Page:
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W. Schütz
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Location: Sweden
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PostPosted: Thu 26 Jan, 2006 8:54 am    Post subject: Carrying armour.         Reply with quote

Does anyone have any good tips on how to carry armour? I dont mean ON you, but rather on your way to the "battlefield". I find that just stuffing a big bag feels wrong, and i was wondering if there are any smart and historic ways of transporting it, when you dont have a page around..
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Elonas Kvietkus




Location: Lithuania
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PostPosted: Fri 27 Jan, 2006 1:38 am    Post subject:         Reply with quote

Good question! Though by no means a cart or a pack mule is absolutely necesary to cary all the iron of full armour. Still some specifics would be nice.
And I also would like to ask about donning and doffing the armour. I'm not talking about full plate armour as it's absolutely clear theres no way to put 'em on without a help from a side. Still what about simple mercenary stuff? Chainmails are easy to use. You can get in easily and get out ... in time. But then again if You're using a breastplate along with chainmail shirt?
As far as I can figure it out there's absolutely necesary to have a hepling hand to fix all the belts in place. Eek!


Last edited by Elonas Kvietkus on Mon 30 Jan, 2006 5:44 am; edited 1 time in total
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Wolfgang Armbruster





Joined: 03 Apr 2005

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PostPosted: Fri 27 Jan, 2006 3:21 am    Post subject:         Reply with quote

I once read somewhere (sorry, can't remember the source) that the Japanese Samurai used to put their armour in a wooden box if they had to carry it a long way. Maybe it was done in a similar way in Europe.

Quote:
I'm not talking about full plate armour as it's absolutely clear theres no way to put 'em on without a help from a side

You can put plate armour on without help. I saw a tutorial for that on the net, it can be done.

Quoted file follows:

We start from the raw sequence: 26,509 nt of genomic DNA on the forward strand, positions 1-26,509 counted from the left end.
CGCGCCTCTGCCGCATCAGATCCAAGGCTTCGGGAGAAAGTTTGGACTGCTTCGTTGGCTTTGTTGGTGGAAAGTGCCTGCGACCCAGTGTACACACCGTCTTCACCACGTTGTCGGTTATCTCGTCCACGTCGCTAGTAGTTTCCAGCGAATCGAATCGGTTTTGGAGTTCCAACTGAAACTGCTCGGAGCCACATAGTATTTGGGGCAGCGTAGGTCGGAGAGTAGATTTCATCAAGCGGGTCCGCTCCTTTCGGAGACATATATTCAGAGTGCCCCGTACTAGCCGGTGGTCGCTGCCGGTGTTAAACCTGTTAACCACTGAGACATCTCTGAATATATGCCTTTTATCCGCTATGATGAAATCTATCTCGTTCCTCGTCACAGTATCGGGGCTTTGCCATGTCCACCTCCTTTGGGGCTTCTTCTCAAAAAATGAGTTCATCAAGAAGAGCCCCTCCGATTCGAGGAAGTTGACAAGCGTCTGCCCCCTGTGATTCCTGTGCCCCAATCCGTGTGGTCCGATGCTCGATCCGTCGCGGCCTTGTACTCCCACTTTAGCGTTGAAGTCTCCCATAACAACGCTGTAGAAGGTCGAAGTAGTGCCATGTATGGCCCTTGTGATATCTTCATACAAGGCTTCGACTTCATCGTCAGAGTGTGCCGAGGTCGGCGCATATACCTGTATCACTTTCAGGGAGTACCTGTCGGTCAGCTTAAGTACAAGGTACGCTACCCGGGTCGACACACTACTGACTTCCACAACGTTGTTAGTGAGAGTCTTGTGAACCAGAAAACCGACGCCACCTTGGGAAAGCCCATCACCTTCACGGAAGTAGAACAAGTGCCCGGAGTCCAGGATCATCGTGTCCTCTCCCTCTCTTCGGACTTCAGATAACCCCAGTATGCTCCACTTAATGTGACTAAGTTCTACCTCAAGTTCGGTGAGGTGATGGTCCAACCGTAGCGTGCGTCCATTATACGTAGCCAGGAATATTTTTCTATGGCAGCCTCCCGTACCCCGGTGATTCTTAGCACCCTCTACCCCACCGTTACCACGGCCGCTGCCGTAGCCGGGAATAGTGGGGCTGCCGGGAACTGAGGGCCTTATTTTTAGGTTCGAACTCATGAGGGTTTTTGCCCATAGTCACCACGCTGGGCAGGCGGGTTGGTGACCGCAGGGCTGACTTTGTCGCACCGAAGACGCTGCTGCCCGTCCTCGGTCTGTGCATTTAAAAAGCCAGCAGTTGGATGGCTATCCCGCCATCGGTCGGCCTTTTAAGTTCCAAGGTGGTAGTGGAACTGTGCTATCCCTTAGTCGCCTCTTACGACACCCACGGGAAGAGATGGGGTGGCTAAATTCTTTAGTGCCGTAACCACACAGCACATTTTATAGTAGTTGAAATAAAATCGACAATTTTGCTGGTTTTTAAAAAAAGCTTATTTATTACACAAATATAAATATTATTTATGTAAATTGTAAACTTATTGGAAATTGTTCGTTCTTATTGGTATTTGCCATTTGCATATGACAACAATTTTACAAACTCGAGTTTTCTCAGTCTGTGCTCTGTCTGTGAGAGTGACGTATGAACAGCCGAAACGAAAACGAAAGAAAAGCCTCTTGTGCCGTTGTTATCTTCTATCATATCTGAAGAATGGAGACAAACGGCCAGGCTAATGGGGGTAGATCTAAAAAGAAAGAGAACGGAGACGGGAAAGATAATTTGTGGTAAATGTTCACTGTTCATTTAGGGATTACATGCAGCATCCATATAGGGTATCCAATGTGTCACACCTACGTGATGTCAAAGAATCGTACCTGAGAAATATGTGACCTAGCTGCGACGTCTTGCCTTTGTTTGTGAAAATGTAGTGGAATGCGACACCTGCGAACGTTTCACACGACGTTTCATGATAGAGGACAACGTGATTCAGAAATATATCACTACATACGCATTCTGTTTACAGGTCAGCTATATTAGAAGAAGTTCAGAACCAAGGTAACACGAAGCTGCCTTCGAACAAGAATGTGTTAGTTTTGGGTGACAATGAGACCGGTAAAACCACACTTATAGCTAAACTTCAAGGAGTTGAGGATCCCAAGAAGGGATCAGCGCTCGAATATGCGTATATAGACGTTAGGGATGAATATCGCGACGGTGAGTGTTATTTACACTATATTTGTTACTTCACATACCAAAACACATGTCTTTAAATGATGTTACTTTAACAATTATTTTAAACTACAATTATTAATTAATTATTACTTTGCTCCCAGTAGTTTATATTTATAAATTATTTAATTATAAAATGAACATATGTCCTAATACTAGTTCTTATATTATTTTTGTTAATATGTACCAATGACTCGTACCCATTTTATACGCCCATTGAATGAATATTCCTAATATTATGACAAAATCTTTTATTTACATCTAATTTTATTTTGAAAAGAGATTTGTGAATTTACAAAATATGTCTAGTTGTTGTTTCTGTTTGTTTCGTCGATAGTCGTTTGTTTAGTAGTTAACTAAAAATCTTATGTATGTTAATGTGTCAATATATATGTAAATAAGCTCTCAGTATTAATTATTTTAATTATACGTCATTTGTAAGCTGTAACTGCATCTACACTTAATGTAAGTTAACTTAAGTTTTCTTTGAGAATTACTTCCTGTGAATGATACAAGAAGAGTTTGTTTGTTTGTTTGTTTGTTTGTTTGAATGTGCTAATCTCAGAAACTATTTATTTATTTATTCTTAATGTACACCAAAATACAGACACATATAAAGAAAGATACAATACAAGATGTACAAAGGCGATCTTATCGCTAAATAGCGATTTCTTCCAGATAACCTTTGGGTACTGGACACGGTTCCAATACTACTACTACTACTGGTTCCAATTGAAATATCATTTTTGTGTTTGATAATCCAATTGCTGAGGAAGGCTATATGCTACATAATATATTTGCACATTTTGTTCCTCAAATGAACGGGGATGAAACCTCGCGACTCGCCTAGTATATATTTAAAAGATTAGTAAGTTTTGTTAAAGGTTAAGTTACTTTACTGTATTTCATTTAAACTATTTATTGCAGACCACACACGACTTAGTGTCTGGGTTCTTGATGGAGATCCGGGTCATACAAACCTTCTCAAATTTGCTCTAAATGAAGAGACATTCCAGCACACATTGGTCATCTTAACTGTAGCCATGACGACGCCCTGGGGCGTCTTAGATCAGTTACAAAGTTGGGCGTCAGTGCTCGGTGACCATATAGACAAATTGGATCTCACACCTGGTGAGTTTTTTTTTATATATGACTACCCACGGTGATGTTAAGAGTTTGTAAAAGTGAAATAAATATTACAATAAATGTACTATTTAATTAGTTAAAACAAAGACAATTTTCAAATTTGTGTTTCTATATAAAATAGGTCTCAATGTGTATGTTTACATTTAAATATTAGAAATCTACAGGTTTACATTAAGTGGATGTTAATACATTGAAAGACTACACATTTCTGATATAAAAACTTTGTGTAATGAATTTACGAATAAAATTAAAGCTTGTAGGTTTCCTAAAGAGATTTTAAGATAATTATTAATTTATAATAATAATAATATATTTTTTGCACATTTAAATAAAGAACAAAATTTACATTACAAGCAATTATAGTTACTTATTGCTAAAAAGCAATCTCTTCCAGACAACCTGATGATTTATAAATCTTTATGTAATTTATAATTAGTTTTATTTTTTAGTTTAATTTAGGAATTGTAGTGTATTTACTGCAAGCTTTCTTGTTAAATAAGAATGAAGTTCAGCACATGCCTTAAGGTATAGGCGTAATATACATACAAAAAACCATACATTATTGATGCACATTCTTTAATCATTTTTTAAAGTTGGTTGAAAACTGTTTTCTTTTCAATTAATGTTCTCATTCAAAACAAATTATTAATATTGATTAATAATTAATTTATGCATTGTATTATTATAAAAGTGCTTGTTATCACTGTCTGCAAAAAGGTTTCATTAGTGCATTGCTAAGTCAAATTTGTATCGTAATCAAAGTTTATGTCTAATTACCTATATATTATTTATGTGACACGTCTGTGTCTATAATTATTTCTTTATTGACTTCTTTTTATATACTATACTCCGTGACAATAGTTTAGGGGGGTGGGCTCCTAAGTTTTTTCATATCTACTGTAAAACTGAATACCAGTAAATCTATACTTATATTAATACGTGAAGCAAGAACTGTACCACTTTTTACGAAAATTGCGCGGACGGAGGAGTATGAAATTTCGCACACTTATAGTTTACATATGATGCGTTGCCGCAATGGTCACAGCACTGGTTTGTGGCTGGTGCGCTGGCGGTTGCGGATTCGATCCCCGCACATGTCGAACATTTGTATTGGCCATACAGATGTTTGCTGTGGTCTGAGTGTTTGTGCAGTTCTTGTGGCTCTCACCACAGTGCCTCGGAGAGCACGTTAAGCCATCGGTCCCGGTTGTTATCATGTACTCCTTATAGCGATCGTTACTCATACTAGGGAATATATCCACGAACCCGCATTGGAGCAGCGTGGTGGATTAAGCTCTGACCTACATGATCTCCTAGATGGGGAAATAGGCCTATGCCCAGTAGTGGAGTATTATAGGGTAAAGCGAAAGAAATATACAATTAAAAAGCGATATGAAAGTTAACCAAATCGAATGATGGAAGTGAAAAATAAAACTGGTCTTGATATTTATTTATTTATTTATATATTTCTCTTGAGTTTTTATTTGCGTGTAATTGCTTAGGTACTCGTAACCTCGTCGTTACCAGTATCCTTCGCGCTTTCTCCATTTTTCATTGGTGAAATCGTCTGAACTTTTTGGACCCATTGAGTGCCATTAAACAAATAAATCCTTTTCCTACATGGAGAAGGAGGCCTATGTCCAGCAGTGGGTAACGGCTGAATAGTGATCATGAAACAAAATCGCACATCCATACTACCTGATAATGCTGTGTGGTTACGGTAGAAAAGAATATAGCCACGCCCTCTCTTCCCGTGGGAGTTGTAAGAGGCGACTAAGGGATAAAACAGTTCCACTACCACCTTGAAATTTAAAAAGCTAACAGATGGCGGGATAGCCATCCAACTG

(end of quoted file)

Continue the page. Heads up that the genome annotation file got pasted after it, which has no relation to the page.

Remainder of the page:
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Chuck Russell




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PostPosted: Fri 27 Jan, 2006 4:58 am    Post subject:         Reply with quote

i know macpherson made bob from labelle company a leather carring case that was linen and padded. it was super sweet leather work.

u can see in paintings of armour being stored in cubbards and in armwars etc. but i'm betting if you had the cash for armour you had someone else to worry about getting it to you. so carts and packs.
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Elonas Kvietkus




Location: Lithuania
Joined: 13 Jan 2006
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PostPosted: Mon 30 Jan, 2006 5:47 am    Post subject:         Reply with quote

Wolfgang Armbruster wrote:

You can put plate armour on without help. I saw a tutorial for that on the net, it can be done.


Eek! Any possible links? That would be nice to see.
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Bill Grandy
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PostPosted: Mon 30 Jan, 2006 6:42 am    Post subject:         Reply with quote

Wolfgang Armbruster wrote:
You can put plate armour on without help.


Agreed, but it's a pain in the butt!

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Pamela Muir




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PostPosted: Mon 30 Jan, 2006 8:54 am    Post subject:         Reply with quote

Bill Grandy wrote:


Agreed, but it's a pain in the butt!

Then you are probably doing it wrong!

Sorry, someone had to say it. Big Grin

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Kel Rekuta




Location: Toronto, Canada
Joined: 10 Feb 2004
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PostPosted: Mon 30 Jan, 2006 9:10 pm    Post subject:         Reply with quote

Chuck Russell wrote:
i know macpherson made bob from labelle company a leather carring case that was linen and padded. it was super sweet leather work.

u can see in paintings of armour being stored in cubbards and in armwars etc. but i'm betting if you had the cash for armour you had someone else to worry about getting it to you. so carts and packs.


I have seen (but do not have) a late medieval image of an open tent in a camp. Aside from the trestle table, which I was interested in, there were several smallish chests stuffed with straw and bits of armour. Each would be convenient to load a pack horse or mule for transport. I suspect that modern reproductions of chests for armour are just too big to be practical in this way.

Also there is lovely medium sized chest in the Victoria & Albert Musuem that would probably serve as a model for this application. It has a pleasant jousting scene on the front. {738-1895 Small Chest Oak English or French 14th Century Front carved with tourney scene.} A couple low res images of it are generously provided by http://www.medievalwoodworking.com/articles/vanda1.htm

Good hunting!
Big Grin
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